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Having decided to treat myself to a poetry festival a year, this time took me to Canberra for Poetry on the Move hosted by the International Poetry Studies Institute, University of Canberra.

With a focus on Inhabiting Language, it offered an eclectic mix of poets and perspectives, a fantastic few days of being immersed in pure unadulterated poetry. Heaven. Due to the amount of sessions, I’ll summarise those I attended and in the absence of some photos, illustrations are curated from my travel snaps over the years in an ekphrastic attempt!

Lines and shapes

My first session looked at form, the panel comprising Cassandra Atherton, Lisa Brockwell, Owen Bullock and Lisa Gorton, convened by Paul Munden. Each poet shared their thoughts before questions from the audience were invited.

Lisa Gorton spoke of an inward principle of growth, a place where line breaks come up against silence, unformed time and vacancy, structures of hesitation. Owen shared a quote by Lyn Heinjin – form is not a fixture but an activity – there’s link and shift, internal line breaks, a song in the narrative. Lisa Brockwell has a strong preference for the sonnet, finding its metre and form liberating rather than confining, allowing her to access a wilder part of her imagination. Cassandra is a prose poet and passionate about it, sharing the concept of the free-line from Sally Ashton, where stand-alone sentences run from margin to margin separated by a skipped line, using Ocean Vuong’s poem ‘Trevor’ as an example of this.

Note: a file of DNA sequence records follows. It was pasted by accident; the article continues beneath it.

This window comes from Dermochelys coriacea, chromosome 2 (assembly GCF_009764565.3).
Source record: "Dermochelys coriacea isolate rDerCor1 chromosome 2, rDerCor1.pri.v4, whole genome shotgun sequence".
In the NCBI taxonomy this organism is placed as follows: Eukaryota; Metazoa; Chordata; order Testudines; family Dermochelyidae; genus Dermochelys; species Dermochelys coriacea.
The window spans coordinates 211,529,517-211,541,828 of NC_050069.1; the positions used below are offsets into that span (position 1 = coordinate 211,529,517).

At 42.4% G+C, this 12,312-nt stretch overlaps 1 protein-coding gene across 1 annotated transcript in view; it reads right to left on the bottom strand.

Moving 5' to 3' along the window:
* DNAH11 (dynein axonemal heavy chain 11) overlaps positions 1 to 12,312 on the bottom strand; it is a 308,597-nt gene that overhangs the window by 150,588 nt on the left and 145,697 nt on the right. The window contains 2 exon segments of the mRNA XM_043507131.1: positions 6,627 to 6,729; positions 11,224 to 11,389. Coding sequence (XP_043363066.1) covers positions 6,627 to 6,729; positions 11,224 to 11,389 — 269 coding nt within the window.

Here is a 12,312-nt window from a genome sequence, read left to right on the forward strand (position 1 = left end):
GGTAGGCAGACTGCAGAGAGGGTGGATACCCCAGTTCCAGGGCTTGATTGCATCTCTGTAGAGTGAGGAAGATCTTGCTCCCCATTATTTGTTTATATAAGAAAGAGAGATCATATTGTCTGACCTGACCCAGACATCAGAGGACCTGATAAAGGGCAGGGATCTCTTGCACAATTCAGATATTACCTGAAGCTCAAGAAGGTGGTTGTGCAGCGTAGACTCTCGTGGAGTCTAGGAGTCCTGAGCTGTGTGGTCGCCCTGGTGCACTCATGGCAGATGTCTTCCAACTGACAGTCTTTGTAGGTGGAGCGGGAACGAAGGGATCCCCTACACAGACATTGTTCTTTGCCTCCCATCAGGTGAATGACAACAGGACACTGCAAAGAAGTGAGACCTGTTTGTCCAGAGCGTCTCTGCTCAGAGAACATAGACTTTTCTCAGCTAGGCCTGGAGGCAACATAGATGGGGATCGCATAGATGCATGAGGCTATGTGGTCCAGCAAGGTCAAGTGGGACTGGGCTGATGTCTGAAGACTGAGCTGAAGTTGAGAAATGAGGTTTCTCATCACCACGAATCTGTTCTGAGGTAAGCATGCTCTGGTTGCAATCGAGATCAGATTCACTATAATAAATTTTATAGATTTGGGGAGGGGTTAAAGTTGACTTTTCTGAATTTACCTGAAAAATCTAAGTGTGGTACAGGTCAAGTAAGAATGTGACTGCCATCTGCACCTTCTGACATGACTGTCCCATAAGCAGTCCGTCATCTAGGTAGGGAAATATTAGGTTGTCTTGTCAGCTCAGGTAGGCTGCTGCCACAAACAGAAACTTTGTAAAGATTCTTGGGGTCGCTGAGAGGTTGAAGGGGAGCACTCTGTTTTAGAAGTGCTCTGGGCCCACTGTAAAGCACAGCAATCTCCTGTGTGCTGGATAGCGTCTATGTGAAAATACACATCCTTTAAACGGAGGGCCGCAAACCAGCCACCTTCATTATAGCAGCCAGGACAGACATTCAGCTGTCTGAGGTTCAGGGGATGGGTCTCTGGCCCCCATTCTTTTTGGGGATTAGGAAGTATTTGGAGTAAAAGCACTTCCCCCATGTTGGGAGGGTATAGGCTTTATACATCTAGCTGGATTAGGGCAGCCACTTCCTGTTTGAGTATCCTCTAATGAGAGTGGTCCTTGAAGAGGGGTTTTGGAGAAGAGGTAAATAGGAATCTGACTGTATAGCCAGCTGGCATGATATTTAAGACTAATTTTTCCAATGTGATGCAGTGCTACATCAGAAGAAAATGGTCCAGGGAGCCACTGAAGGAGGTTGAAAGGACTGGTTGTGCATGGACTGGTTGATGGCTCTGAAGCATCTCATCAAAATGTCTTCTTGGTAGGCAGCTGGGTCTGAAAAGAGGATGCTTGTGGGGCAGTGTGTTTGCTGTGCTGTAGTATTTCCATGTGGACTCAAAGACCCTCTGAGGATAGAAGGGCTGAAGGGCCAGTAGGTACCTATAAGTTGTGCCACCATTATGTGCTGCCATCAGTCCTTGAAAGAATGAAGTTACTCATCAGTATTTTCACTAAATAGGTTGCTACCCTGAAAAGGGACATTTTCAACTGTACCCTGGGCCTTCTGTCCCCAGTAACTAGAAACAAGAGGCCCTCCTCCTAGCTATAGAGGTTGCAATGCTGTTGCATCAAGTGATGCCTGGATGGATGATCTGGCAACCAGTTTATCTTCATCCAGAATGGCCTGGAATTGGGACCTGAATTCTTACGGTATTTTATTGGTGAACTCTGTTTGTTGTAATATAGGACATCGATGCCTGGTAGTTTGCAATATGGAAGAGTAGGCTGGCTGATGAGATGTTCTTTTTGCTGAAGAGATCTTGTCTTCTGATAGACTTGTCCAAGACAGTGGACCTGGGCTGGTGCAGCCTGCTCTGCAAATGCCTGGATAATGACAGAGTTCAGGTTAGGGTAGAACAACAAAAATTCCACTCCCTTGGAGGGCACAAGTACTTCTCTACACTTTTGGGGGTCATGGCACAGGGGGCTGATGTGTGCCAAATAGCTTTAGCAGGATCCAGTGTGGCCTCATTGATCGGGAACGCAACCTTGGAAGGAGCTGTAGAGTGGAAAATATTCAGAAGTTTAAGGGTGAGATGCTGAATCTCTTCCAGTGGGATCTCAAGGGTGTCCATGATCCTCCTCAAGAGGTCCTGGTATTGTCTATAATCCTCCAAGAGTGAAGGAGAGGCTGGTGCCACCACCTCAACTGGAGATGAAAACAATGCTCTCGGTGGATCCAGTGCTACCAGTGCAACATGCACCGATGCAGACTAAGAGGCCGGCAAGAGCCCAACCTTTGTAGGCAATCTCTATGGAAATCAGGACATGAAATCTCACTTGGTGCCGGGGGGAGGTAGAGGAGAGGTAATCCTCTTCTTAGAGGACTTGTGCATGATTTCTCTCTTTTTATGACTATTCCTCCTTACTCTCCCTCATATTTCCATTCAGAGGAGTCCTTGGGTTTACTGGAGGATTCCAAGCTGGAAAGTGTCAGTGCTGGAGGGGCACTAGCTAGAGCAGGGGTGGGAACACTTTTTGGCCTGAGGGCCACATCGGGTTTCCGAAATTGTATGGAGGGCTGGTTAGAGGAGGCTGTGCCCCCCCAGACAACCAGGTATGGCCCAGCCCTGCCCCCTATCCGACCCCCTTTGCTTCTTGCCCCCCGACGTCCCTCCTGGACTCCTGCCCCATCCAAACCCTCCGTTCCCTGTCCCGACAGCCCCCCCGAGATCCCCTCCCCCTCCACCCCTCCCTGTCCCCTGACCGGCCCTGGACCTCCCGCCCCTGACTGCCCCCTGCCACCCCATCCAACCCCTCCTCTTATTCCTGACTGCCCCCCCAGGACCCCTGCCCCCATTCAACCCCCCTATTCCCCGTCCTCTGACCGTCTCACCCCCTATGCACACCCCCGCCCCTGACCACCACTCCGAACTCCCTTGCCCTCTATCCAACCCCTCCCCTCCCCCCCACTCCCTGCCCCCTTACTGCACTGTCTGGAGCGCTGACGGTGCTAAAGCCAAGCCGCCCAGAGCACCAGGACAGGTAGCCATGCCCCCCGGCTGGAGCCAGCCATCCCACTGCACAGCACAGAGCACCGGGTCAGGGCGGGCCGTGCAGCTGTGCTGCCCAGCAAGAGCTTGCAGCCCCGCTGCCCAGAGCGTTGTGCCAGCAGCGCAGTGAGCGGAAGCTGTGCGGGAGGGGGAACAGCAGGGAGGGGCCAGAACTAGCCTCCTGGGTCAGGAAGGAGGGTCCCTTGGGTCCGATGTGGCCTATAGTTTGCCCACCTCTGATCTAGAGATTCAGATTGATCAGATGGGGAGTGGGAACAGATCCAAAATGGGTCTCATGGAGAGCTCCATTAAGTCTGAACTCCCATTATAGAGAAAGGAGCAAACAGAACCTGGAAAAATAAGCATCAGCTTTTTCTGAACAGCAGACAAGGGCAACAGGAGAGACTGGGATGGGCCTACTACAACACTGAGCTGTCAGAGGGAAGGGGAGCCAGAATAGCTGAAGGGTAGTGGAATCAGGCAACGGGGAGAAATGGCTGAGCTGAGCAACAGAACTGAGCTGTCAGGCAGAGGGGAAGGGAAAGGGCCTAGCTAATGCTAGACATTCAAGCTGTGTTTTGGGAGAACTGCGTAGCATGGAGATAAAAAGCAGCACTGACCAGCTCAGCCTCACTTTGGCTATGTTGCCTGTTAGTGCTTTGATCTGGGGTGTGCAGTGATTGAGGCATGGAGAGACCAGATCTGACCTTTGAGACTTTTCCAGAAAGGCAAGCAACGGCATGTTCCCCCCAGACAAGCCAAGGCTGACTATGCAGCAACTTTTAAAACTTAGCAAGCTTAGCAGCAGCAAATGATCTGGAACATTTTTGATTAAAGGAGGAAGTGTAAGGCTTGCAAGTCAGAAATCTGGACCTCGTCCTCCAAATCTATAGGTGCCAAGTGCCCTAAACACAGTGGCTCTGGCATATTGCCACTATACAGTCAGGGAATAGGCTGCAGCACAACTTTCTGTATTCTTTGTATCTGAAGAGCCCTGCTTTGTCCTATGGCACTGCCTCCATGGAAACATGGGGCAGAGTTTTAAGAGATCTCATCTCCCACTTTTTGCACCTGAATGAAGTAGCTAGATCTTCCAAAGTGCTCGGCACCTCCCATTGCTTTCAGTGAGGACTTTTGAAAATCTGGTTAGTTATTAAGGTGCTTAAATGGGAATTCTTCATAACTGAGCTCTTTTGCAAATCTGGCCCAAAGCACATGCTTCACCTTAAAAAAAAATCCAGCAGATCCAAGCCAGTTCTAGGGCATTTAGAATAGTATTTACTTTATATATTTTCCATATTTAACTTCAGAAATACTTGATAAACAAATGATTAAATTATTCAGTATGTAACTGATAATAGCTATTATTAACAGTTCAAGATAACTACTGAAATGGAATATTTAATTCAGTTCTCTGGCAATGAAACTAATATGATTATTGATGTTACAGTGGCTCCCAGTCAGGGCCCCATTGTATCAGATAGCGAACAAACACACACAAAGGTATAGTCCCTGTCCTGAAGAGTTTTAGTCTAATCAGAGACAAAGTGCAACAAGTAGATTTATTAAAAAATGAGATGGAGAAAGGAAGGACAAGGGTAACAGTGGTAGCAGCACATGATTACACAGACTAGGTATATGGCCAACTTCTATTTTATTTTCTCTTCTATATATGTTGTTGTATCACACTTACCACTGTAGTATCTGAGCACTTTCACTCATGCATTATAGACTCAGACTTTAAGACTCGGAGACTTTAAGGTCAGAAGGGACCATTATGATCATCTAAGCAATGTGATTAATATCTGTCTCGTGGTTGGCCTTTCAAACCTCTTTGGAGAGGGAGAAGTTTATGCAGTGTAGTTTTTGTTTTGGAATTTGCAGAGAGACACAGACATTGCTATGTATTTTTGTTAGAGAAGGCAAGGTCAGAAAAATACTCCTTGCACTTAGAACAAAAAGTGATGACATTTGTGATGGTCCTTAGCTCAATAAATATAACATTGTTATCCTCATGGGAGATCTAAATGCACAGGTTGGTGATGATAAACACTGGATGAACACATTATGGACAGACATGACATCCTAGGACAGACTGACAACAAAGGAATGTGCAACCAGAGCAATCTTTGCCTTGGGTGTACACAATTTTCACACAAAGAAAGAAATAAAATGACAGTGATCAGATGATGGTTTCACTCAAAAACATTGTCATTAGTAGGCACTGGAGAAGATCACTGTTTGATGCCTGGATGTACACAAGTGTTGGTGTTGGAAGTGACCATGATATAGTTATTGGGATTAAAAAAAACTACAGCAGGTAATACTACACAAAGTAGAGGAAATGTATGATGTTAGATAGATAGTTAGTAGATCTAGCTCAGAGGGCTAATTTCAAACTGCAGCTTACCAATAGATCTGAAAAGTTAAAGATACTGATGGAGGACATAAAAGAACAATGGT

Jill Jones initiated an interesting debate by saying a poem never really ends. Shane Strange asked if it’s better for a poet to just read their work rather than introducing its form, e.g. ghazal, pantoum, sestina, etc., and Cassandra asserted she can identify a prose poem by how it’s delivered.

To conclude, form is organic and follows content, which it most certainly does for me, unless I’ve been set the task of writing in a particular form.

In between sessions, my neighbour asked if I was studying poetry to which I replied no, I’m a poet! In hindsight I thought what an arrogant response. Of course I’m here to learn and will never stop.

Poet to Poet

The next session was a dialogue about the art of translation between Iranian writer Sholeh Wolpé and Keijiro Suga a Japanese literary scholar, facilitated by Melinda Smith.

Sholeh has translated Attar’s work, The Conference of Birds, a piece comprising over 5,000 couplets, one of which is ‘a morsel of lover’s pain is better than the lovers’. Sholeh wants to be known as a writer, not a translator, as she recreates pieces in which nothing is lost, comparing it to using a scalpel; it must cut to the bone. With poetry building bridges, Sholeh is very keen to share the pearls of Iranian work, otherwise it will continue to be regarded as just a terrorist state.

Keijiro didn’t start writing poetry until his fifties and shared a Japanese translation of the poem ‘In a Country where December is Mid-summer’. Japanese society is monolithic and encourages self-declaration, and so for Keijiro, the word identity is bothersome as he feels country doesn’t define who you are, juxtaposing this with his interest in indigenous work. Keijiro explained how, by having to meet deadlines, he doesn’t have the luxury of thinking.

What I took away is that translation can be flexible. You can bring in elements of yourself and your own interpretation, provided the reader ends up feeling the same way.

 

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